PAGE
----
Irina Khakamada, however, is not afraid to give her real name. She, too, is wealthy but does not want to become so rich that she cannot sleep at night. As a half-Russian, half-Japanese entrepreneur, a member of the board of the Russian Commodities Exchange and a leader of Russia's new Economic Freedom Party, she wears Christian Dior spectacles and a green and black spotted silk outfit by the famous Russian designer Slava Zaitsev. However, she owns only one three-room flat on Leningradsky Prospekt in Moscow. Although she has a disposable income of about 200,000 roubles (dollars 200) a month, this does not tell the whole story, because she also has a lot of shares and other investments.

Ms Khakamada, 38, studied economics at Moscow University, and taught for eight years in a technical high school before setting up a co- operative business that trades in computer software. This was the springboard for her career.

Since she became involved in politics, she has been taking part in Boris Yeltsin's assembly and helping to draw up a new Russian constitution. She plans to stand for parliament when elections are held. A taxpayer and respecter of the law, she believes that Russia's reforms have reached the point where they are irreversible, and that it is possible to become rich honestly. But she adds: 'To be super- rich, you have to be involved in machinations. I am against that on principle. I am not greedy. I don't want the really big money that brings with it big headaches.'

Ms Khakamada, who refuses to be protected by bodyguards but who is driven about in company cars - a modest Lada for everyday business and a fancy Citroen if she needs to make an impression at a reception - has not redecorated her flat, now privatised but where she has lived for many years, because she says Russian workmen are too slap-dash to meet her high standards. And for the same reason, she has not followed the nouveaux riches in having a dacha built in the countryside.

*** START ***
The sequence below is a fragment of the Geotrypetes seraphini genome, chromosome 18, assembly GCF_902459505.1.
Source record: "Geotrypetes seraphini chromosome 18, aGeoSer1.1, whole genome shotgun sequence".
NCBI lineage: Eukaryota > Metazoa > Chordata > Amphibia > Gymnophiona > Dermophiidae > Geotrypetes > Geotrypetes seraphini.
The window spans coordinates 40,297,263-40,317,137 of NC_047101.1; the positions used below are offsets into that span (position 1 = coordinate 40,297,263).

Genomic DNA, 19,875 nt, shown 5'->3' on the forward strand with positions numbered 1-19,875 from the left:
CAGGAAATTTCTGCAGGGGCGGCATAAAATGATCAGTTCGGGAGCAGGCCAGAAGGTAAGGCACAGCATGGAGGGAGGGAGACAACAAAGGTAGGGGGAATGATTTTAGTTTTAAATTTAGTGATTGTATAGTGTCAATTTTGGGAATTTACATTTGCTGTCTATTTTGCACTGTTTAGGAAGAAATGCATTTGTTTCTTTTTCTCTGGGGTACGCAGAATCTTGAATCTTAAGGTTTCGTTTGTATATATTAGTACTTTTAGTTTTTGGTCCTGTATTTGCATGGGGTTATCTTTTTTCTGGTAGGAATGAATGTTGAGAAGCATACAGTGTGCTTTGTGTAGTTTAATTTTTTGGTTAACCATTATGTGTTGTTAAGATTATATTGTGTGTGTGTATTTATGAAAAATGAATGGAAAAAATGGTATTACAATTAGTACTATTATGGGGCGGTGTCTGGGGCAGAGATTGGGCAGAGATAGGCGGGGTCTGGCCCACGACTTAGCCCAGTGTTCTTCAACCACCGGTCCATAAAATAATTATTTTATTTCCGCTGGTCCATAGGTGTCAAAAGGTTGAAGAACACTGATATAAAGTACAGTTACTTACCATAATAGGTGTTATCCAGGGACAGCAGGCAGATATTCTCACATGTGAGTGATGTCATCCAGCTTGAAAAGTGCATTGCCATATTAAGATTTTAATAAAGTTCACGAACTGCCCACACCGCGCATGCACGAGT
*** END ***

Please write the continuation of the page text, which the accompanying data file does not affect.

Instead she spends her money on her son, on healthy food from the markets and hard-currency shops, on employing a cleaning woman at home (on a monthly salary of 10,000 roubles) and on her image.

She relieves stress by attending an aerobics club and, although she goes abroad regularly on business, she prefers to take her holidays in Russia. 'I cannot relax in a foreign environment,' she says. 'Dmitri (her husband, also a businessmen) and I always take our holidays separately. We need to rest from each other.'

Ms Khakamada believes that it is not enough to earn a good living, but that she also has a duty to help those less fortunate than herself. She gives about 10 per cent of her income to charity, and is particulary interested in helping Russian women, who are bearing the brunt of unemployment, to start up in business.

The state, however, gives the rich no incentive to help the poor. Income tax is levied at 40 per cent, profit tax on firms at up to 70 per cent, and those who donate money to good causes receive no tax breaks. It will take time for the new wealth of post- communist Russia to filter down from the thin upper-crust to the great mass struggling to survive.

(Photograph omitted)